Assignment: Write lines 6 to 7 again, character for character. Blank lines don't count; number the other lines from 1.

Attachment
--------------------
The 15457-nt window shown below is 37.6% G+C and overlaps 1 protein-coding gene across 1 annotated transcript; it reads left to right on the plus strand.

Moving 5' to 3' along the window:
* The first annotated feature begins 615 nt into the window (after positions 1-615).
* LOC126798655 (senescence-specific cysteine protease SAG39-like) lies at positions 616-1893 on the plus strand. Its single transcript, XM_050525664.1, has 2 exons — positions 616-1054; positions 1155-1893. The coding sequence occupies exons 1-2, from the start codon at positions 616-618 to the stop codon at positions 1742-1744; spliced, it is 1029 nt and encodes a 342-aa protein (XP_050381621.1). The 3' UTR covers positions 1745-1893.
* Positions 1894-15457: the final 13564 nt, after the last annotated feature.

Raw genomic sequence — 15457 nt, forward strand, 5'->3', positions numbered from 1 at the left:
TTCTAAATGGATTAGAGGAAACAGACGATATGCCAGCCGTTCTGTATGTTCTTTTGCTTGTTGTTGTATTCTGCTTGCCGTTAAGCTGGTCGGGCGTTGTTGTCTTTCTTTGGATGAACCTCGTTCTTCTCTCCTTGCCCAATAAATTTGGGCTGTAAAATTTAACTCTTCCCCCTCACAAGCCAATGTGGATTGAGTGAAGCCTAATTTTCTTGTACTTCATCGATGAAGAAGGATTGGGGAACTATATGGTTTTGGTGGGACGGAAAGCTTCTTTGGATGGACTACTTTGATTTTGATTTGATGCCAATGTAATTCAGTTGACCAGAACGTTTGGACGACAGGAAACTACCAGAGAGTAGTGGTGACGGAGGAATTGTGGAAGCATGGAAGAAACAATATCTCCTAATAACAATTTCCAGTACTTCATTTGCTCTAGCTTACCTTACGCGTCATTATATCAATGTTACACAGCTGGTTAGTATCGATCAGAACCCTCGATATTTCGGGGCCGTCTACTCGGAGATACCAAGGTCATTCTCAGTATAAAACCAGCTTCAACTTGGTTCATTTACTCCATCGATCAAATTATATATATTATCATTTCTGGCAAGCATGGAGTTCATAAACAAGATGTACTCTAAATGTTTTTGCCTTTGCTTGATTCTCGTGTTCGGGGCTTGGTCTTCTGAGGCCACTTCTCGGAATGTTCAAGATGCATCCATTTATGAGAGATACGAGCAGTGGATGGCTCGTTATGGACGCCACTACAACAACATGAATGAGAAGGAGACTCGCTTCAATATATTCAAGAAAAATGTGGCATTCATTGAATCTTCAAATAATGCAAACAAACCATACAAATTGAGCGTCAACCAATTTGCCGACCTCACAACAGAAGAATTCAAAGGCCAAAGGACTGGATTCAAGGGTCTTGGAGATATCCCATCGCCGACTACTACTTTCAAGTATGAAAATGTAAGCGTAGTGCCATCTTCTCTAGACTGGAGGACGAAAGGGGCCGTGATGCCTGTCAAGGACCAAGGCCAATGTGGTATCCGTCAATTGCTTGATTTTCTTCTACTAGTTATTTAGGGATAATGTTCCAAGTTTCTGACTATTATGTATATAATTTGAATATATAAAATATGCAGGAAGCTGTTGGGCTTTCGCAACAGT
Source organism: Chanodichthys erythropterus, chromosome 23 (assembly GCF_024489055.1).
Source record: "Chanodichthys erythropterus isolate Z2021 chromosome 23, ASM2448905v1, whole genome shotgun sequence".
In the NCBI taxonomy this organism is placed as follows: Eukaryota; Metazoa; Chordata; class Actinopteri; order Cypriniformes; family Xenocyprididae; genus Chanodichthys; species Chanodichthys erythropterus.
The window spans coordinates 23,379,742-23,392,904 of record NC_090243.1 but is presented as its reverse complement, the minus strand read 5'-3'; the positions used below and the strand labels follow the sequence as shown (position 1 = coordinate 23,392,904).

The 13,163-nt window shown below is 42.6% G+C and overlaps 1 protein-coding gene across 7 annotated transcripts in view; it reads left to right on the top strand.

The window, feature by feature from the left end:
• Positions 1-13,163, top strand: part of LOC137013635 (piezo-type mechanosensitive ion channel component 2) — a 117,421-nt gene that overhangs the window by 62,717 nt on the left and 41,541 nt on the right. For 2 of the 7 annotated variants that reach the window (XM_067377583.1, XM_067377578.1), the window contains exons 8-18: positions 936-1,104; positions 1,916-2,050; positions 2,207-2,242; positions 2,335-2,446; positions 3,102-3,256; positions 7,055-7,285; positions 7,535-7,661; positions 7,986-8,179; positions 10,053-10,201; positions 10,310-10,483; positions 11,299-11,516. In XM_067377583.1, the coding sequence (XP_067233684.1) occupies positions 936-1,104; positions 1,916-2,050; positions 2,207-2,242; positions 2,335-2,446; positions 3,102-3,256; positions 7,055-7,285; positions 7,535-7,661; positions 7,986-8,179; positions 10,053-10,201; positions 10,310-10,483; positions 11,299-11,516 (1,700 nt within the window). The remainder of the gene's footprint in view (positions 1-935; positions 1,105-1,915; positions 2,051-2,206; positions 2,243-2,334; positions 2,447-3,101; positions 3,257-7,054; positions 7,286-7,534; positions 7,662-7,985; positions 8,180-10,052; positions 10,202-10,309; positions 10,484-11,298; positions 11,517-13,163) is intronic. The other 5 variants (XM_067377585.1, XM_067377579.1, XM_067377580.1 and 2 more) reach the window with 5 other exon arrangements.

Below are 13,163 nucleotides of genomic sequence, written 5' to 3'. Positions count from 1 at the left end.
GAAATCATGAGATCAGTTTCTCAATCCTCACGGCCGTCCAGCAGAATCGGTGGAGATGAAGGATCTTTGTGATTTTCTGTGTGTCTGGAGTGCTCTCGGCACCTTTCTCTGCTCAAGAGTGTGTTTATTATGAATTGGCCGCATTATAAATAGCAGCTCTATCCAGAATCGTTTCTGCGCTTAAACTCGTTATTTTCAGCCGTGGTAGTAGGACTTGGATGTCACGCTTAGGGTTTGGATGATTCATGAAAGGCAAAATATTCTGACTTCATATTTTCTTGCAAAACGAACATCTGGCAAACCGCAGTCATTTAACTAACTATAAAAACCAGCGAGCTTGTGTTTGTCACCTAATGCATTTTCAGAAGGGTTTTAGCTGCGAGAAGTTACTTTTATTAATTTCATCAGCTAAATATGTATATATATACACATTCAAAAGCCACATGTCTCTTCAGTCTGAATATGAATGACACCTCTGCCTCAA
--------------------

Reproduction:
Raw genomic sequence — 15457 nt, forward strand, 5'->3', positions numbered from 1 at the left:
TTCTAAATGGATTAGAGGAAACAGACGATATGCCAGCCGTTCTGTATGTTCTTTTGCTTGTTGTTGTATTCTGCTTGCCGTTAAGCTGGTCGGGCGTTGTTGTCTTTCTTTGGATGAACCTCGTTCTTCTCTCCTTGCCCAATAAATTTGGGCTGTAAAATTTAACTCTTCCCCCTCACAAGCCAATGTGGATTGAGTGAAGCCTAATTTTCTTGTACTTCATCGATGAAGAAGGATTGGGGAACTATATGGTTTTGGTGGGACGGAAAGCTTCTTTGGATGGACTACTTTGATTTTGATTTGATGCCAATGTAATTCAGTTGACCAGAACGTTTGGACGACAGGAAACTACCAGAGAGTAGTGGTGACGGAGGAATTGTGGAAGCATGGAAGAAACAATATCTCCTAATAACAATTTCCAGTACTTCATTTGCTCTAGCTTACCTTACGCGTCATTATATCAATGTTACACAGCTGGTTAGTATCGATCAGAACCCTCGATATTTCGGGGCCGTCTACTCGGAGATACCAAGGTCATTCTCAGTATAAAACCAGCTTCAACTTGGTTCATTTACTCCATCGATCAAATTATATATATTATCATTTCTGGCAAGCATGGAGTTCATAAACAAGATGTACTCTAAATGTTTTTGCCTTTGCTTGATTCTCGTGTTCGGGGCTTGGTCTTCTGAGGCCACTTCTCGGAATGTTCAAGATGCATCCATTTATGAGAGATACGAGCAGTGGATGGCTCGTTATGGACGCCACTACAACAACATGAATGAGAAGGAGACTCGCTTCAATATATTCAAGAAAAATGTGGCATTCATTGAATCTTCAAATAATGCAAACAAACCATACAAATTGAGCGTCAACCAATTTGCCGACCTCACAACAGAAGAATTCAAAGGCCAAAGGACTGGATTCAAGGGTCTTGGAGATATCCCATCGCCGACTACTACTTTCAAGTATGAAAATGTAAGCGTAGTGCCATCTTCTCTAGACTGGAGGACGAAAGGGGCCGTGATGCCTGTCAAGGACCAAGGCCAATGTGGTATCCGTCAATTGCTTGATTTTCTTCTACTAGTTATTTAGGGATAATGTTCCAAGTTTCTGACTATTATGTATATAATTTGAATATATAAAATATGCAGGAAGCTGTTGGGCTTTCGCAACAGT